Category Archives: On the Farm

God said, ‘I need somebody willing to get up before dawn, milk cows, work all day in the fields, milk cows again, eat supper and then go to town and stay past midnight at a meeting of the school board.’ So God made a farmer.
-Paul Harvey, 1978

As the weather cools and harvest wraps, we turn our minds to family, tradition, community and of course, food. If you’re from California like we are, persimmons and pomegranates look festive hanging from their bare-leafed trees and add delicious pops of color to salads and baked goods. If you’re

A lack of laborers in every sector of the supply chain puts California agriculture—and by extension, US agriculture—at risk of collapsing

It’s no secret that agriculture is experiencing a critical labor shortage, but what many people don’t realize is how far its impact ripples out.

According to a 2017 report from the California Farm Bureau Federation, 55 percent of responding farmers had experienced employee shortages despite ramped-up recruiting, increased pay and other incentives. This labor shortage extends across the U.S. but we feel it acutely here in California as our state leads the nation in cash receipts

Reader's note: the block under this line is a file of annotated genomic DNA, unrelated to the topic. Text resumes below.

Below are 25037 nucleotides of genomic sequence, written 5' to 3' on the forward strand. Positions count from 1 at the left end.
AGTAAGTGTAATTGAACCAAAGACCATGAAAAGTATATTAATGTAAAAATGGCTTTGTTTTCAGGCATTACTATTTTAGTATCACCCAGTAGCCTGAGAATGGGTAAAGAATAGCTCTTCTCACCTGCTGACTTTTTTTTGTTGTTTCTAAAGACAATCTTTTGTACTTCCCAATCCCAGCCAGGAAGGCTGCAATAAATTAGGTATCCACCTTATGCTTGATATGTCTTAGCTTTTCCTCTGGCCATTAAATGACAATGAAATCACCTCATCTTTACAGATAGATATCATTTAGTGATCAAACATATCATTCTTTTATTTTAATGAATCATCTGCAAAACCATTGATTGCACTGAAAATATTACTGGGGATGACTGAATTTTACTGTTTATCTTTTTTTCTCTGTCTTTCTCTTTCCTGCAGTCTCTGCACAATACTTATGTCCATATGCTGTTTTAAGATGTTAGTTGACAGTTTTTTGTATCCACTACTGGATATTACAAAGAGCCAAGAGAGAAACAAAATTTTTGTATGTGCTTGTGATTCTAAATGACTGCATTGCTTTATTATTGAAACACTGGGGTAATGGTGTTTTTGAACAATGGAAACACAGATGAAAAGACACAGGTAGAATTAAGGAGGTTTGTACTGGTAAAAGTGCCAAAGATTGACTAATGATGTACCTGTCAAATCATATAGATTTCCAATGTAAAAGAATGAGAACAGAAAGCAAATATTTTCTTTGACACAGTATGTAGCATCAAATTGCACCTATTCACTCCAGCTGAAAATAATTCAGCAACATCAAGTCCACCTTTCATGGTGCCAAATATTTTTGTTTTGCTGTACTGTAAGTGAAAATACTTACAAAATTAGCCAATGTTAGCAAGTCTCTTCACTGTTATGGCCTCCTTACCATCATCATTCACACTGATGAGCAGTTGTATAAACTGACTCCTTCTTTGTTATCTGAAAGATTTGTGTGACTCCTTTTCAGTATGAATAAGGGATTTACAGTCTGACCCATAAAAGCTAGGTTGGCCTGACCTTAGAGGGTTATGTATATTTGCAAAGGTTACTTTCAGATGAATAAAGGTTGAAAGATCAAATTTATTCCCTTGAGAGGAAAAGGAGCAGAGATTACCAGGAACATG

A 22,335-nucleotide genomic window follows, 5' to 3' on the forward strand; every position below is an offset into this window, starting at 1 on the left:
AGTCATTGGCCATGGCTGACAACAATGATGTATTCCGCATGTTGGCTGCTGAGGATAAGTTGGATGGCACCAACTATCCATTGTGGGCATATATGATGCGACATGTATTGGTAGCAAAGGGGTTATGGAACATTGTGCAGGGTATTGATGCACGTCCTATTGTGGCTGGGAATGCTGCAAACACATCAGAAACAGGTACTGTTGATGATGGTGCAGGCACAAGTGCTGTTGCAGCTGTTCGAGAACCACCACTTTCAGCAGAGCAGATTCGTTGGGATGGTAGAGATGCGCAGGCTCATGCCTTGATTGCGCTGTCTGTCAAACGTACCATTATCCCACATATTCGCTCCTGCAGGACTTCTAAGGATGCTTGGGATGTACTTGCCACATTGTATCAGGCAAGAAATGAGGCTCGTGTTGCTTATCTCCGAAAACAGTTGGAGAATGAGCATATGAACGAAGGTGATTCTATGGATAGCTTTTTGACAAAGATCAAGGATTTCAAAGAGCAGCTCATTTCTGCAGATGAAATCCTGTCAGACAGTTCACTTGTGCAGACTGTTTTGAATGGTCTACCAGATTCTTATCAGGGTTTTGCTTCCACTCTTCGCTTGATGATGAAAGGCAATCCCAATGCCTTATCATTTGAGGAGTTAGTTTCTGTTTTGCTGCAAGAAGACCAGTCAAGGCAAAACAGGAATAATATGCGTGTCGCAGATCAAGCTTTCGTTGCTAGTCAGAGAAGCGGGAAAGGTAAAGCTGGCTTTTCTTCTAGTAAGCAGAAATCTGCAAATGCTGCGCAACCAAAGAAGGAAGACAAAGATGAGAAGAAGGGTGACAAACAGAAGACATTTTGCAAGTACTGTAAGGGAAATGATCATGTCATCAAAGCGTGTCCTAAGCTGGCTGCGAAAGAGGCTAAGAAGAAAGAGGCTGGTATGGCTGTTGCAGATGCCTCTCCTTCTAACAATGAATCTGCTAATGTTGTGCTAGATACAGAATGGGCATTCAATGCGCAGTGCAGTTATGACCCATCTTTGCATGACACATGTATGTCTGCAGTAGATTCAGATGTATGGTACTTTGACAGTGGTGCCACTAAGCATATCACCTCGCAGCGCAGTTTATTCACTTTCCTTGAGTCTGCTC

Last month, the journal Pediatrics came out with a study of how common, FDA-approved food additives threaten children’s health. The results were grim, underscoring the fact that the United States is woefully behind much of the world in regulating toxic ingredients like phthalates, artificial colors, and preservatives like nitrates and nitrites…and how the development of our children’s endocrine, nervous, and reproductive systems are at stake.

Garbage in, garbage out

Sadly, many corporations add petrochemicals to secure longer shelf life and transportability, regardless of the fact that foods (especially foods for children) should be healthy and nutritious. Our bodies have

As I mentioned in my last post, as a vegetable farmer, I’m always on a mission to get more produce and diversity into my kids’ diets. I credit my own mom with influencing my approach on this, as she always said “A little of everything, not a lot of one thing.” I’ve never forgotten that and take it to heart as a parent.

Though our farm produces functional foods from our organic vegetables, for kids, I’m more inclined to promote fresh vegetables. Save the powders and pills for later in life when other aspects interfere with getting enough

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